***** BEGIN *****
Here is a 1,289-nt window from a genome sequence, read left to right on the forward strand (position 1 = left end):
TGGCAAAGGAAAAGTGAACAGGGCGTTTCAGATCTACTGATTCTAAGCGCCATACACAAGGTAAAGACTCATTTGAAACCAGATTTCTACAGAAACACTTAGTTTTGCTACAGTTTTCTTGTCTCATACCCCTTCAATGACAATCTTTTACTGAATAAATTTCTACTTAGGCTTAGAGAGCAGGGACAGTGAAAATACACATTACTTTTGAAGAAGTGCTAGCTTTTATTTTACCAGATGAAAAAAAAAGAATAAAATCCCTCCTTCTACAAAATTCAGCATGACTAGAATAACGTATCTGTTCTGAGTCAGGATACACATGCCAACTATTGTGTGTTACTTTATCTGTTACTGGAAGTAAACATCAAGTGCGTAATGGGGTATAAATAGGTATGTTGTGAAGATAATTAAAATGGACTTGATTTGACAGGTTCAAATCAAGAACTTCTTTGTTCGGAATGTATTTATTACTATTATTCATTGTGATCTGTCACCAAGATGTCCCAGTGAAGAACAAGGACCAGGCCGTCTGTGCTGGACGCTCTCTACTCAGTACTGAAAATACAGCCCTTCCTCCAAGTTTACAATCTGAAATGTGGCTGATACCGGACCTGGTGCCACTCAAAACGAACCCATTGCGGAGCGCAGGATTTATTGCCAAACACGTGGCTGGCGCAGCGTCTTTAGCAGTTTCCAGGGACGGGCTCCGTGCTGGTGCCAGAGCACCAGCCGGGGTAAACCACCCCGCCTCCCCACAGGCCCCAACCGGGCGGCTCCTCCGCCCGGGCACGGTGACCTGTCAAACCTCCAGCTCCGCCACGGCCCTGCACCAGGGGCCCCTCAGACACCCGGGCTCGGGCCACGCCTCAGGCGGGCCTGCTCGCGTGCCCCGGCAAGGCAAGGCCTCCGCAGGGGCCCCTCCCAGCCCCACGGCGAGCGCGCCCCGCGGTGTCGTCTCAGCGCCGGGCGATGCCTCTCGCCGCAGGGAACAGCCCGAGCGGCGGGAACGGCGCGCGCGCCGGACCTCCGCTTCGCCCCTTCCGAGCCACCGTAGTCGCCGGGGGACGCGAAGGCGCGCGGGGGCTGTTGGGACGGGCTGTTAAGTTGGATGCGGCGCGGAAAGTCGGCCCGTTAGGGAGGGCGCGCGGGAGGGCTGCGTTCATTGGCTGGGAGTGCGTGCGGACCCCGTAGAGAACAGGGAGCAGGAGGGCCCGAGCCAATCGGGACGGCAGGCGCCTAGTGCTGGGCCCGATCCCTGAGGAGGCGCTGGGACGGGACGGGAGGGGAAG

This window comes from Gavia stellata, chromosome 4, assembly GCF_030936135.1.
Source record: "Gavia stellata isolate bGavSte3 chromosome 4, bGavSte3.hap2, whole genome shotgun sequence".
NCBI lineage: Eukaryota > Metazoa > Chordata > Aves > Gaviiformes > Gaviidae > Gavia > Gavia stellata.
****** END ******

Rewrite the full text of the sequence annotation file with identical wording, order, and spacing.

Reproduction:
Here is a 1,289-nt window from a genome sequence, read left to right on the forward strand (position 1 = left end):
TGGCAAAGGAAAAGTGAACAGGGCGTTTCAGATCTACTGATTCTAAGCGCCATACACAAGGTAAAGACTCATTTGAAACCAGATTTCTACAGAAACACTTAGTTTTGCTACAGTTTTCTTGTCTCATACCCCTTCAATGACAATCTTTTACTGAATAAATTTCTACTTAGGCTTAGAGAGCAGGGACAGTGAAAATACACATTACTTTTGAAGAAGTGCTAGCTTTTATTTTACCAGATGAAAAAAAAAGAATAAAATCCCTCCTTCTACAAAATTCAGCATGACTAGAATAACGTATCTGTTCTGAGTCAGGATACACATGCCAACTATTGTGTGTTACTTTATCTGTTACTGGAAGTAAACATCAAGTGCGTAATGGGGTATAAATAGGTATGTTGTGAAGATAATTAAAATGGACTTGATTTGACAGGTTCAAATCAAGAACTTCTTTGTTCGGAATGTATTTATTACTATTATTCATTGTGATCTGTCACCAAGATGTCCCAGTGAAGAACAAGGACCAGGCCGTCTGTGCTGGACGCTCTCTACTCAGTACTGAAAATACAGCCCTTCCTCCAAGTTTACAATCTGAAATGTGGCTGATACCGGACCTGGTGCCACTCAAAACGAACCCATTGCGGAGCGCAGGATTTATTGCCAAACACGTGGCTGGCGCAGCGTCTTTAGCAGTTTCCAGGGACGGGCTCCGTGCTGGTGCCAGAGCACCAGCCGGGGTAAACCACCCCGCCTCCCCACAGGCCCCAACCGGGCGGCTCCTCCGCCCGGGCACGGTGACCTGTCAAACCTCCAGCTCCGCCACGGCCCTGCACCAGGGGCCCCTCAGACACCCGGGCTCGGGCCACGCCTCAGGCGGGCCTGCTCGCGTGCCCCGGCAAGGCAAGGCCTCCGCAGGGGCCCCTCCCAGCCCCACGGCGAGCGCGCCCCGCGGTGTCGTCTCAGCGCCGGGCGATGCCTCTCGCCGCAGGGAACAGCCCGAGCGGCGGGAACGGCGCGCGCGCCGGACCTCCGCTTCGCCCCTTCCGAGCCACCGTAGTCGCCGGGGGACGCGAAGGCGCGCGGGGGCTGTTGGGACGGGCTGTTAAGTTGGATGCGGCGCGGAAAGTCGGCCCGTTAGGGAGGGCGCGCGGGAGGGCTGCGTTCATTGGCTGGGAGTGCGTGCGGACCCCGTAGAGAACAGGGAGCAGGAGGGCCCGAGCCAATCGGGACGGCAGGCGCCTAGTGCTGGGCCCGATCCCTGAGGAGGCGCTGGGACGGGACGGGAGGGGAAG

This window comes from Gavia stellata, chromosome 4, assembly GCF_030936135.1.
Source record: "Gavia stellata isolate bGavSte3 chromosome 4, bGavSte3.hap2, whole genome shotgun sequence".
NCBI lineage: Eukaryota > Metazoa > Chordata > Aves > Gaviiformes > Gaviidae > Gavia > Gavia stellata.